Getting extroverts to show up is easy. I can do that shtick. I’ve made the events happen with all the people and the food and drinks and the music and the sports and the dancing with the zany promotions and contests for prizes! prizes! prizes! As long as I got my three days in pajamas after each event, I was happy.

Because, introvert.

I see the beauty in a quiet soul, an introspective imagination, a reflective mind. This is where true love and art reside.

The extrovert in me plans an event or activity, and says, “Come on everyone, let’s do this! You’re going to love it! It’s going to be great. So great.”

The introvert in me secretly hopes no one signs up, so I can stay home with my cats.

The extrovert thrills with every RSVP. The introvert hyperventilates.

The extrovert facilitates, turned on and tuned in, short synapses firing, feeding off the energy of the group, ideas sparking, excitement bubbling, enjoying every minute, fully alive and soul on fire.

The introvert needs three days of leave me the fuck alone to recover.

Small talk, the currency of the extrovert, is anathema to the introvert. Introverts take their time making connections, tentatively agreeing to acknowledge each other, testing the waters. Introverts nurture deep and meaningful connections, true friendships of easy laughter and shared experiences. But it takes a minute to get there.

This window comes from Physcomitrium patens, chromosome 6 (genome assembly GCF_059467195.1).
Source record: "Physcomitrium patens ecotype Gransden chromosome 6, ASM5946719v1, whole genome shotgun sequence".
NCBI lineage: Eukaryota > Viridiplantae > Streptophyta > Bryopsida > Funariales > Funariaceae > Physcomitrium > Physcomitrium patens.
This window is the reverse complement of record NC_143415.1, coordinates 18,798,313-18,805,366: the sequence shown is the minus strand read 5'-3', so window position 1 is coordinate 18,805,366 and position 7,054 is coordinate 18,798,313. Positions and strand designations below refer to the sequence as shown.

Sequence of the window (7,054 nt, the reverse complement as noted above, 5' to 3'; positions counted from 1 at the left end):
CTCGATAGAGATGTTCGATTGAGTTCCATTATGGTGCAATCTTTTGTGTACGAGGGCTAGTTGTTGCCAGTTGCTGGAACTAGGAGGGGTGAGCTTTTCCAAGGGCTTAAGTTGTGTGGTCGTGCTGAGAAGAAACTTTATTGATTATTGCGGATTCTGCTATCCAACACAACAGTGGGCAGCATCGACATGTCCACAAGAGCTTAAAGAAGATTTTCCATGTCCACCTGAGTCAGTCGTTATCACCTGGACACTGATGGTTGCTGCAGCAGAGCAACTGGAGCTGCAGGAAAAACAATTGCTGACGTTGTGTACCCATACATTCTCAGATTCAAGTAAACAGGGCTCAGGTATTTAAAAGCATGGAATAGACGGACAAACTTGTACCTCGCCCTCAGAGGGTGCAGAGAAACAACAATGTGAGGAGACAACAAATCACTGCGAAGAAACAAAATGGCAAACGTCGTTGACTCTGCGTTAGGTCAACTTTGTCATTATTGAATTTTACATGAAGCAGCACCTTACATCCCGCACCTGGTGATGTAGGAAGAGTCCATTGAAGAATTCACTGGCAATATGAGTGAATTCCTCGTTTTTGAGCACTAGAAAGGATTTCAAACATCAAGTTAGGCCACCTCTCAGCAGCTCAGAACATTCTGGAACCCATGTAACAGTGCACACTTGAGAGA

So, I mix structured, purposeful talk with organic socializing at write-ins and discussion groups, trying, and often failing, to walk the line between cultures. I think, “Ahh. I can breathe. I’ve made a safe place.” I look around a table of eight or so writers gathered together in friendship, purpose, and support, knowing six of them would rather be at home and had to mentally prepare just to get out the door, and I’m so grateful and I get so excited to see people enjoying this safe and comfortable place, that here’s a thing that works, a thing that serves all kinds of people, where every writer can be heard and acknowledged and I get so excited I jump all over it like an untrained puppy at a picnic.

My introvert considers and plans and makes a safe place, and my extrovert stomps all over it. Not meaning to. In an effort to relate, to validate, to show I’m listening, I interrupt. I jump across. I anticipate the end of a sentence. All the wrong things. “Go Baby Go.”

Why? Someone’s got to normalize mixing extroverts with introverts. It’s the 21st century, people.

Because: extroverts get their books read. It’s up to authors to build and develop their author platforms. Extroverts are all about it. The hermit recluse writers of yesterday no longer exist. Sorry, introverts, it’s an extrovert’s world. Those who can take a deep breath and talk about themselves and their work, will have it read. So, we practice.

So, I’m the puppy. The buffoon. The pain in the ass. I make writers talk about themselves, their writing, their process. I cajole and I push and I put on the spot. I embarrass myself with how much I go on about the importance of author platforms—because “Starving Artist” is a label of repression. It’s a brutal, destructive legacy that keeps us quiet and hungry.

The door opens for the cat that cries, not the one that curls up and waits, down the street, under a bush, because it’s not sure about the door.